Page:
Marie Antoinette of France and Navarre was guillotined by the radical French Republic on 16th October 1793. But she was wrongly maligned, as a committed mother, friend, child of God – and Queen.
Born on 2nd November 1755 to Queen Maria Theresa of Hungary and Croatia, and Prince Franz Stefan, Duke of Lorraine, Princess Maria Antonia’s childhood was warm and happy. She was brought up in an informal family circle in the royal palace of Schoenbrunn in Vienna, centred around their devout Catholic faith.
At the age of 15, in 1770, Maria Antonia married Dauphin Louis-Auguste of France, favourite grandson and heir of the ailing King Louis XV, and became Dauphine (Crown Princess) of France.
Upon her husband’s accession to the throne on 10th May 1774, just 18-years-old, Marie Antoinette became Queen of France and Navarre, and her husband Louis XVI.
Denied any real political influence, and bereft of any real consolation or support in her marriage, the young Queen turned her attentions to fashion. She arranged elaborate parties and banquets, card games, and enjoyed gardening. She established a friendship through letters with Queen Charlotte of Great Britain, consort to King George III.
The royal couple were widely ridiculed by the French public for their failure to produce an heir; Marie Antoinette’s brother, the Emperor of Austria, Joseph II, even weighed in on their marital problems, as did their mother, Empress Maria Theresa; she gave her daughter rather forward advice on how best to begin a sexual life with Louis. Finally, reportedly after a small surgical correction (possibly circumcision), The King and Queen began to enjoy a normal married life.
After eight years of marriage, in 1778, The Queen at last gave birth to a child, Princess Marie-Thérèse Charlotte, the first of her four children. 1781 saw a son and heir, the Dauphin Louis Joseph, born to the couple, but he sadly died aged eight. In 1785 Marei-Antoinette gave birth to another son, who would survive Louis XVI by several years, Louis Charles, future Louis XVII.
Within the Kingdom of France, a growing number of the population eventually came to dislike The Queen, accusing ‘the Austrian woman’ (a nickname given Marie Antoinette upon her arrival in France by her sisters-in-law), of being profligate, promiscuous, and of harbouring sympathies for France’s enemies, particularly Austria. The Diamond Necklace affair (where The Queen was accused of helping defraud the crown jewellers of a very expensive diamond necklace) further damaged her reputation.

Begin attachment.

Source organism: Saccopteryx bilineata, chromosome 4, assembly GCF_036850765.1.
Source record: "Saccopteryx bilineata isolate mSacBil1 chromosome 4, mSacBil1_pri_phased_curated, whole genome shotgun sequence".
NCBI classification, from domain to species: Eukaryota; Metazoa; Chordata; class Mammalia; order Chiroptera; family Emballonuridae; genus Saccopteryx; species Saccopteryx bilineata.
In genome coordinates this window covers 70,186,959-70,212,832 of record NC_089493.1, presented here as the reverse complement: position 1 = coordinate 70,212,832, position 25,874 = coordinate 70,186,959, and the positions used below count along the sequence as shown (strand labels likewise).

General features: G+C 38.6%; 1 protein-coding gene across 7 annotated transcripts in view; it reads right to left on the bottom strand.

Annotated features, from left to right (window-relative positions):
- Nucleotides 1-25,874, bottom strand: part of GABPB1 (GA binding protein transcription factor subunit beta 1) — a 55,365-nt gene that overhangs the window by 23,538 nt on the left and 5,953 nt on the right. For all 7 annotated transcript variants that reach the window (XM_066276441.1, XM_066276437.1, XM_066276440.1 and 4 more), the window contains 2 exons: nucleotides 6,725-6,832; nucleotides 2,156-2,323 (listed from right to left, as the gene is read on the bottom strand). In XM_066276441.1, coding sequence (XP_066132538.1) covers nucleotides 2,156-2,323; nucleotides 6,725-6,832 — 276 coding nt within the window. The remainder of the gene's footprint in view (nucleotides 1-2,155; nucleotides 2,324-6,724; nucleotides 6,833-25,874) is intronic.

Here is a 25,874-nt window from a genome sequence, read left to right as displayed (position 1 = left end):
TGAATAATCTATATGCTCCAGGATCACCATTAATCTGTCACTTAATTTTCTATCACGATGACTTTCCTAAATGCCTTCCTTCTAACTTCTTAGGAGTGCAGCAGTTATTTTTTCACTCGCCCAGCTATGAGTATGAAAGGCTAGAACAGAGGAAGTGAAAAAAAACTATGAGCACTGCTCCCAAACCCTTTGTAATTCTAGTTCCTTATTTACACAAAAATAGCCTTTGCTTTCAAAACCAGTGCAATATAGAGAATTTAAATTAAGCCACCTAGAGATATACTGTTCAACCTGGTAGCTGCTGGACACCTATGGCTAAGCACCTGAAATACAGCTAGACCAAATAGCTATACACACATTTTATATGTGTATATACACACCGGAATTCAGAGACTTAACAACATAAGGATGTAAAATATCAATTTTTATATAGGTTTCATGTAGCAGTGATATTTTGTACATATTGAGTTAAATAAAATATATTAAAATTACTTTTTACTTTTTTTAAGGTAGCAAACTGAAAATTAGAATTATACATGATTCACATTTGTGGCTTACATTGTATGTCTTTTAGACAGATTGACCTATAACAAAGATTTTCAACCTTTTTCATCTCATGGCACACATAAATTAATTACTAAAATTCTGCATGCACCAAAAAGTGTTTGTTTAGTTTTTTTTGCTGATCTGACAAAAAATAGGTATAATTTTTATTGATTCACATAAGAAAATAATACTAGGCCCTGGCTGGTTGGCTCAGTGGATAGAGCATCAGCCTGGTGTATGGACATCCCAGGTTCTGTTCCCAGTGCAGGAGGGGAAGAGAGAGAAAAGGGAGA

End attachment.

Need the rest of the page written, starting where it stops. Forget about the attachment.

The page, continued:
Marie-Antoinette later became known as ‘Madame Déficit’ because France’s financial crisis was blamed on her lavish spending, and her perceived opposition to the social and financial reforms of the more liberal-minded ministers. To counter anti-monarchical sentiment – which focused particularly on The Queen’s alleged (but false) extramarital affairs and financial irresponsibility – portraitists released several paintings of The Queen with her children, showing her as a faithful wife and devoted mother: simple, yet stately and bourgeois.
Dislike rapidly turned into rebellion, and in 1789, the Bastille prison was stormed outside of Paris: the French Revolution had begun.
A mob of angry Parisian women (and armed men) stormed the Palace of Versailles in October 1789, attempting to kill The Queen, slaughtering the Royal Swiss Guards. The revolutionary government then placed the Royal Family under house arrest in Tuileries Palace, Paris.
Several events linked to Marie Antoinette (in particular the Royal Family’s bungled June 1791 attempt to flee to Varennes, and her perceived support for Austria against the revolutionary government) had disastrous effects on popular opinion. Over a year later, on 10th August 1792, the attack on the Tuileries forced the Bourbon Royal Family to take refuge at the National Assembly.
On 13th August 1792, the family was imprisoned — ostensibly for their own safety from the mob calling for their heads — in the Temple prison. On 21st September 1792, Louis XVI was formally deposed as King and the Monarchy declared abolished.